BANGKOK (AP) — The U.N.'s top human rights official urged Thailand's military government on Friday to ease limits on free speech, especially those restricting debate over a proposed constitution that faces a referendum in August.

U.N. High Commissioner for Human Rights Zeid Ra'ad Al Hussein also expressed concern about the military's expanding role in policy-making and law enforcement. He repeated a call for all cases involving civilians to be transferred from military to civilian courts.

Thailand has been ruled by a military junta since a May 2014 coup ousted an elected government. The junta uses arbitrary detention to punish critics, and recently announced strict limits on public expressions of criticism or support of the draft constitution, a move directed chiefly against the charter's opponents. Several opponents of the draft charter have already been temporarily detained.

"An open and dynamic public debate on the draft constitution would foster national unity, strengthen the legitimacy and acceptance of the constitution and provide a sense of collective ownership," Zeid said in a statement. "I urge the government to actively encourage, rather than discourage, dialogue and engagement on the draft constitution. This would be an important step in establishing a solid foundation for a sustainable democracy in Thailand."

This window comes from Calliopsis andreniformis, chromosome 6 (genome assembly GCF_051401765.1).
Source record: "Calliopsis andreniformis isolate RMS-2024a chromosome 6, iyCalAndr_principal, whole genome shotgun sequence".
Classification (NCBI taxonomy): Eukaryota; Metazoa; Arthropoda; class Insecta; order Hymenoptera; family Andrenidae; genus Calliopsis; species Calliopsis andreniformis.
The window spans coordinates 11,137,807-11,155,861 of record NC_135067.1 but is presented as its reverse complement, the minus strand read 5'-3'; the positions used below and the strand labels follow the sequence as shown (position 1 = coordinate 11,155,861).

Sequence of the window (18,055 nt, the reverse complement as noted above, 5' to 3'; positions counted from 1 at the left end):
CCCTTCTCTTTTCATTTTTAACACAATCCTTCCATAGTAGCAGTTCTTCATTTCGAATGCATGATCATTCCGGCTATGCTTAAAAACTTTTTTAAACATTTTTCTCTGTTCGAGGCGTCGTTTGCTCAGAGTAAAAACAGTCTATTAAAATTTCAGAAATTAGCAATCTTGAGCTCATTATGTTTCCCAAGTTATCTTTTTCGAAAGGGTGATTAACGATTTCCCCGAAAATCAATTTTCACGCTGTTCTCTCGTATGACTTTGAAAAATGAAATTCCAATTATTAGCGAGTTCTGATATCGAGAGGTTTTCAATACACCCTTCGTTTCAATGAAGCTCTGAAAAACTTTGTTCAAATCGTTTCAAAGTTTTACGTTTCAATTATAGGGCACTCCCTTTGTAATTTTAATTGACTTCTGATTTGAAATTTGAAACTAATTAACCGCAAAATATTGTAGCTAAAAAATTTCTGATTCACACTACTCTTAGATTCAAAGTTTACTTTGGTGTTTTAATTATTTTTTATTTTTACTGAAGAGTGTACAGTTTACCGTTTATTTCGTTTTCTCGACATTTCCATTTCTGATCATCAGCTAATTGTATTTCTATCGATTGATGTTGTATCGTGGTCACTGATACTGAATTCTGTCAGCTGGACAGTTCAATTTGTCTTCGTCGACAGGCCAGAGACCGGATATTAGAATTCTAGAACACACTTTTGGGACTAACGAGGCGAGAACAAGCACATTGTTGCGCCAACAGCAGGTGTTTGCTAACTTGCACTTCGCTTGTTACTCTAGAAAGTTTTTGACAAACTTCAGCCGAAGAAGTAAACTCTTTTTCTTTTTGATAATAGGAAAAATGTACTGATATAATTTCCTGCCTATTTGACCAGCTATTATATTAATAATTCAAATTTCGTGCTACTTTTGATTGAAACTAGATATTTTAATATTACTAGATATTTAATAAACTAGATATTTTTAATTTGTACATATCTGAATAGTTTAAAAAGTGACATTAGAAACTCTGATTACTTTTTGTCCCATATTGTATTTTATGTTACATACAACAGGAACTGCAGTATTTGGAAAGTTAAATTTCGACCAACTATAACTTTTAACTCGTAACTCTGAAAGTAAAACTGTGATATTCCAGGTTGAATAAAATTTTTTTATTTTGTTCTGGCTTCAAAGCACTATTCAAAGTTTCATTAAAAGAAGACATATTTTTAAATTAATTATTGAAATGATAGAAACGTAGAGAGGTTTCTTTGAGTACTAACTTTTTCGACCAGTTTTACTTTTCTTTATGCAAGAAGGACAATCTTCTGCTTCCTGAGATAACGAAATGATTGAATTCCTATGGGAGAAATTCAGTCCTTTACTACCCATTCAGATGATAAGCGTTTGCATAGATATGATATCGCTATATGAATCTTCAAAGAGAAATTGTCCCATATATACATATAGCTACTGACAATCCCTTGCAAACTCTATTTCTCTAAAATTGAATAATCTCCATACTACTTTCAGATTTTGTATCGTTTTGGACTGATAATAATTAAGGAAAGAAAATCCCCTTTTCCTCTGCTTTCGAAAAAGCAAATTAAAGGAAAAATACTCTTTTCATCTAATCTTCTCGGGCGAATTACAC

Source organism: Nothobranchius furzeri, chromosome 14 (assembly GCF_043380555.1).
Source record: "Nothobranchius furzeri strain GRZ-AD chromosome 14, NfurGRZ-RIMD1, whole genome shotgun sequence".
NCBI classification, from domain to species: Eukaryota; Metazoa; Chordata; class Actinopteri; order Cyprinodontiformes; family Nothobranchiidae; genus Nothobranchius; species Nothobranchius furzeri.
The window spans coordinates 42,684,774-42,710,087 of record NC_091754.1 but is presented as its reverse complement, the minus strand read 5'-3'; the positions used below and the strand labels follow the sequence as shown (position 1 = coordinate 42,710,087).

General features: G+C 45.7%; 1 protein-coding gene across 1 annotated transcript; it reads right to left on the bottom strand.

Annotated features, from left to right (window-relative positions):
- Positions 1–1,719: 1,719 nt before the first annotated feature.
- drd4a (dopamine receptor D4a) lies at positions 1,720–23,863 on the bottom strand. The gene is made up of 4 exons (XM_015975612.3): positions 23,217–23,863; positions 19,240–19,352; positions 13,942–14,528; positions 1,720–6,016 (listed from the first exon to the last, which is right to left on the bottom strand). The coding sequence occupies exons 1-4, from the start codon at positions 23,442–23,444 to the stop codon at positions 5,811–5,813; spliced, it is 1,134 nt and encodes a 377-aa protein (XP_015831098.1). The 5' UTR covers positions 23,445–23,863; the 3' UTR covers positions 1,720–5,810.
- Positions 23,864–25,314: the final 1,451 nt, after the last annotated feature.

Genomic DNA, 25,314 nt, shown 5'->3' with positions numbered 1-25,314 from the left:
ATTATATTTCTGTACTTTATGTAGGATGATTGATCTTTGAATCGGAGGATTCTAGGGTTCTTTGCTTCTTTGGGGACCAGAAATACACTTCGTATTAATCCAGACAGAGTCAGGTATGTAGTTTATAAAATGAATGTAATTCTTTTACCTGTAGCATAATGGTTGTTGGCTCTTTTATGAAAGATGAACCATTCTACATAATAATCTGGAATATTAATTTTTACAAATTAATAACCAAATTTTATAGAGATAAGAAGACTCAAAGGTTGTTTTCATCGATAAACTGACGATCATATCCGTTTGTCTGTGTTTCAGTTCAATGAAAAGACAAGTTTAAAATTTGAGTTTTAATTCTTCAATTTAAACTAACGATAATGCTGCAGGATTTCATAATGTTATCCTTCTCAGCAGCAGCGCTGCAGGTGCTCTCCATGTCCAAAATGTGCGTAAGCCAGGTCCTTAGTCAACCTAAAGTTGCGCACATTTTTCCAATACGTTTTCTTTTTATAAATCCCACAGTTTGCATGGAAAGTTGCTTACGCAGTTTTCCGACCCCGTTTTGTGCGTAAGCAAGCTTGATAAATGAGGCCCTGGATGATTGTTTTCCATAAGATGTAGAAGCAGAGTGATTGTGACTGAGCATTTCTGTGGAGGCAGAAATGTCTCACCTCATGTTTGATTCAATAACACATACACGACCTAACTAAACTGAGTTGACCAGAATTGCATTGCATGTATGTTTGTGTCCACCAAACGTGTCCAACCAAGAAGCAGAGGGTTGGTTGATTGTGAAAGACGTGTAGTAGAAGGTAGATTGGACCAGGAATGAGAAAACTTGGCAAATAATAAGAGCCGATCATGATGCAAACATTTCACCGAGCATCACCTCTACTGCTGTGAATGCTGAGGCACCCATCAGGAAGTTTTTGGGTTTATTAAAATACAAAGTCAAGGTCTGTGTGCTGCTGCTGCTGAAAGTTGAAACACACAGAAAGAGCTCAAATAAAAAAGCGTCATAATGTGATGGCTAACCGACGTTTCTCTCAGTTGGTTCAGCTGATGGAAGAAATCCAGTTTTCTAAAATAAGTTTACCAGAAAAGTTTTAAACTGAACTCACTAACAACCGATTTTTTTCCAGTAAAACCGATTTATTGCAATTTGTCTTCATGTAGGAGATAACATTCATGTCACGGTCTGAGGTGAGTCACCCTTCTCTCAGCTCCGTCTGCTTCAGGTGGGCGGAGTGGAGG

The statement also noted recent measures broadening the military's role in areas normally under civilian stewardship.

These include an order empowering military officers and paramilitary forces to conduct law enforcement functions such as searching property, seizing assets, suspending financial transactions, banning suspects from traveling and detaining individuals for up to seven days, without any warrant, judicial oversight or administrative accountability.

Zeid said the draft constitution promoted by the military would institutionalize the role of the military in policy-making and law enforcement and permanently legalize all orders issued by the junta chief under Article 44 of the temporary charter put in place after the coup. Under the article, the junta chief is effectively allowed to issue any executive, judicial or legislative order, and he has done so 61 times, the statement said.

"As a matter of priority, I call on the government to suspend the application of these dangerously sweeping laws and orders that have bestowed more power upon the military," Zeid said.